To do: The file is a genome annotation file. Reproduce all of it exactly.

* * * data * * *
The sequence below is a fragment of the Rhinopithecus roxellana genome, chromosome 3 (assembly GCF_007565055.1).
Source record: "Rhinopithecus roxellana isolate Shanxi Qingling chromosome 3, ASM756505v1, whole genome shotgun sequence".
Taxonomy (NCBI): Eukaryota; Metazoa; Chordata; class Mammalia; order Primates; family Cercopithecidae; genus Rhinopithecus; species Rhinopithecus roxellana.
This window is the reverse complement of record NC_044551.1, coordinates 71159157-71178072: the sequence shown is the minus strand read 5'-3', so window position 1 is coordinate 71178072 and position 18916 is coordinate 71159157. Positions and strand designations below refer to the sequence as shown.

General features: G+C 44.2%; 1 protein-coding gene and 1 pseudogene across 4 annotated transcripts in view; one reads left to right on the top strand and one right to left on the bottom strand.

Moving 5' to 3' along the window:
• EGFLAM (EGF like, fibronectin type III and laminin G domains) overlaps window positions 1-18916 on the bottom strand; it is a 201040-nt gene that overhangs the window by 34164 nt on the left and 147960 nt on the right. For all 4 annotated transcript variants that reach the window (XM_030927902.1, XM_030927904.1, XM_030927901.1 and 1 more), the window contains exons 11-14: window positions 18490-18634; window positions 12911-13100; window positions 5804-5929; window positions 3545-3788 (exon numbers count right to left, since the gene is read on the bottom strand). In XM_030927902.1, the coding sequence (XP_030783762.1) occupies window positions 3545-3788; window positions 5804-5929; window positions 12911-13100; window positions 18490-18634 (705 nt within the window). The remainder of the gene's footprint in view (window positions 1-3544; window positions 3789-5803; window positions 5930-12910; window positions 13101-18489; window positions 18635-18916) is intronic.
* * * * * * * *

The sequence below is a fragment of the Rhinopithecus roxellana genome, chromosome 3 (assembly GCF_007565055.1).
Source record: "Rhinopithecus roxellana isolate Shanxi Qingling chromosome 3, ASM756505v1, whole genome shotgun sequence".
Taxonomy (NCBI): Eukaryota; Metazoa; Chordata; class Mammalia; order Primates; family Cercopithecidae; genus Rhinopithecus; species Rhinopithecus roxellana.
This window is the reverse complement of record NC_044551.1, coordinates 71159157-71178072: the sequence shown is the minus strand read 5'-3', so window position 1 is coordinate 71178072 and position 18916 is coordinate 71159157. Positions and strand designations below refer to the sequence as shown.

General features: G+C 44.2%; 1 protein-coding gene and 1 pseudogene across 4 annotated transcripts in view; one reads left to right on the top strand and one right to left on the bottom strand.

Moving 5' to 3' along the window:
• EGFLAM (EGF like, fibronectin type III and laminin G domains) overlaps window positions 1-18916 on the bottom strand; it is a 201040-nt gene that overhangs the window by 34164 nt on the left and 147960 nt on the right. For all 4 annotated transcript variants that reach the window (XM_030927902.1, XM_030927904.1, XM_030927901.1 and 1 more), the window contains exons 11-14: window positions 18490-18634; window positions 12911-13100; window positions 5804-5929; window positions 3545-3788 (exon numbers count right to left, since the gene is read on the bottom strand). In XM_030927902.1, the coding sequence (XP_030783762.1) occupies window positions 3545-3788; window positions 5804-5929; window positions 12911-13100; window positions 18490-18634 (705 nt within the window). The remainder of the gene's footprint in view (window positions 1-3544; window positions 3789-5803; window positions 5930-12910; window positions 13101-18489; window positions 18635-18916) is intronic.